A 2005 study entitled “Sensitive detection of Human Papillomavirus in cervical, head/neck, and schistosomiasis-associated bladder malignancies” found that:

  • “Virtually all tested cervical cancers and schistosomiasis-associated bladder cancers, and a plurality of head/neck cancers are associated with HPV DNA in the tumor.”
  • HPV DNA was present in 35%of head and neck cancers analyzed (253 samples).
  • HPV DNA was present in 98%of cervical cancers analyzed.
  • HPV DNA was present in all 27 samples of schistosomiasis-associated bladder cancer analyzed.
  • In another study, HPV DNA was found in 25 of 29 samples of breast carcinoma. Strains 11 and 6 were most prevalent.
the bad news
The Bad News
  • Cervical cancer is the second leading cause of cancer death among women world wide.
  • Reliable testing of men has yet to be developed.
  • An estimated 75%of women in the U.S. will be exposed to HPV at some point in their lives.
and now the good news
…And Now The Good News
  • 70% of women infected with HPV clear the infection through natural means within two years.
  • It may take 10 to 15 years for an HPV infection to develop into cancer.
  • Vaccines are currently in development against oncogenic strains.
vaccine development
Vaccine Development

In the August issue of The Journal of Virology Johns Hopkins Medical Institute published a paper entitled “Development of a DNA Vaccine Targeting Human Papillomavirus Type 16 Oncoprotien E6.” In it they liked DNA encoding CRT to an 10-mer E6 peptide, in varying combinations. They then vaccinated and boosted groups of mice with pcDNA3-E6, pcDNA3-CRT, pcDNA3-CRT/E6, or pcDNA3-CRT/mt E6. One week after the last vaccination they inserted 50,000TC-1 tumor cells subcutaniously.

reported effectiveness of vaccine
Reported Effectiveness of Vaccine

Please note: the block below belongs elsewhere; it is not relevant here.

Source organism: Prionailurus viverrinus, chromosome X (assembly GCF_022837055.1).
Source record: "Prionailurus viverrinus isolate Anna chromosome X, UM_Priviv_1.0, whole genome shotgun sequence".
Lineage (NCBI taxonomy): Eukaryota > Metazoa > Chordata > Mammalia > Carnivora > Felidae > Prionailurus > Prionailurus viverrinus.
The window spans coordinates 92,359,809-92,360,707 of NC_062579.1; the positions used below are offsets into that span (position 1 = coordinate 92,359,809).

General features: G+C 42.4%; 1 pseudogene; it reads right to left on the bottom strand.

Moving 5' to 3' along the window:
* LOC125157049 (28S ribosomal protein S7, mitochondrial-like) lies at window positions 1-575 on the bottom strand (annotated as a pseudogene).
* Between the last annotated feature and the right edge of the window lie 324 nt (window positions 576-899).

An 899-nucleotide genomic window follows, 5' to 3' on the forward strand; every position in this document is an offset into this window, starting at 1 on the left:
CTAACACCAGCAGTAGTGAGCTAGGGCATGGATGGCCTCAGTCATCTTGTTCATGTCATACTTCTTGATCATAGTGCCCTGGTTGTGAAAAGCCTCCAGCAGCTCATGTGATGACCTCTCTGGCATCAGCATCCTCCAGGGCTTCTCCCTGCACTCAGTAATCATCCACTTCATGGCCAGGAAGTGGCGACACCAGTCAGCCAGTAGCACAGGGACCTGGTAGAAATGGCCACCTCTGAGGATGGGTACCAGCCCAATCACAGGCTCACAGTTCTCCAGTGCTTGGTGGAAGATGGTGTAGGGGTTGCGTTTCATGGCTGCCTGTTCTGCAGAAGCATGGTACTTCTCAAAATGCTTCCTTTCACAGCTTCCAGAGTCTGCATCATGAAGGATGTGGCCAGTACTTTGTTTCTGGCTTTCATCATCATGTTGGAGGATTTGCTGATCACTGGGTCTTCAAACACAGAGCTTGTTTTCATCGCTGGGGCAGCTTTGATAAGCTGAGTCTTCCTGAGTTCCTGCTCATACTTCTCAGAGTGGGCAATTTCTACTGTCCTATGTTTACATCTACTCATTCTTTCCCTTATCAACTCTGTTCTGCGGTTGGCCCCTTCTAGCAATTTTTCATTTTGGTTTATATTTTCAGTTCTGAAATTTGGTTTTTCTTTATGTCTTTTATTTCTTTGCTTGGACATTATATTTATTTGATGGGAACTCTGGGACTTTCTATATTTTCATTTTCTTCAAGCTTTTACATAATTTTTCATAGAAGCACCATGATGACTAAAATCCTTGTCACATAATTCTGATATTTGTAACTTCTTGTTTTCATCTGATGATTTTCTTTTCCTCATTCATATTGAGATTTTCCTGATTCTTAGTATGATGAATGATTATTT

In addition to the above results being shown in vivo, the presence

of E6-specific CD8+T cells was demonstrated, and deemed

necessary for an appropriate anti-TC-1 tumor response.

capsid protein antigen based vaccine
Capsid Protein Antigen-based Vaccine

In addition, work is being done on a live oral

adenovirus vaccine in which a series of

recombinants are constructed that express the

major capsid protein of HPV. Preliminary

studies on oral vaccination with VLPs

composed of recombinant HPV-L1 shows a

complete prevention against persistent

HPV infection.

stress and anxiety associated with a positive pap smear
Stress and Anxiety Associated With a Positive Pap Smear
  • Surveys of women who have received a borderline or mildly diskaryotic pap smear, resulting in an HPV positive diagnosis show extremely high levels of stress and anxiety.
  • Women who undergo a colostomy and come up HPV negative have reduced levels of stress and anxiety, but report still worrying that “it might come back” and “give them cancer.”
why does anxiety persist after an hpv negative re evaluation
Why Does Anxiety Persist After an HPV Negative Re-evaluation?
  • Women report not feeling well informed.
  • They demonstrate an unrealistic expectation of the risks associated with HPV.
  • They report not understanding medical procedures preformed on them.
  • Young women report the highest levels of stress and anxiety due to abnormal pap smears.
how to reduce stress after receiving an abnormal pap smear
How to Reduce Stress After Receiving an Abnormal Pap Smear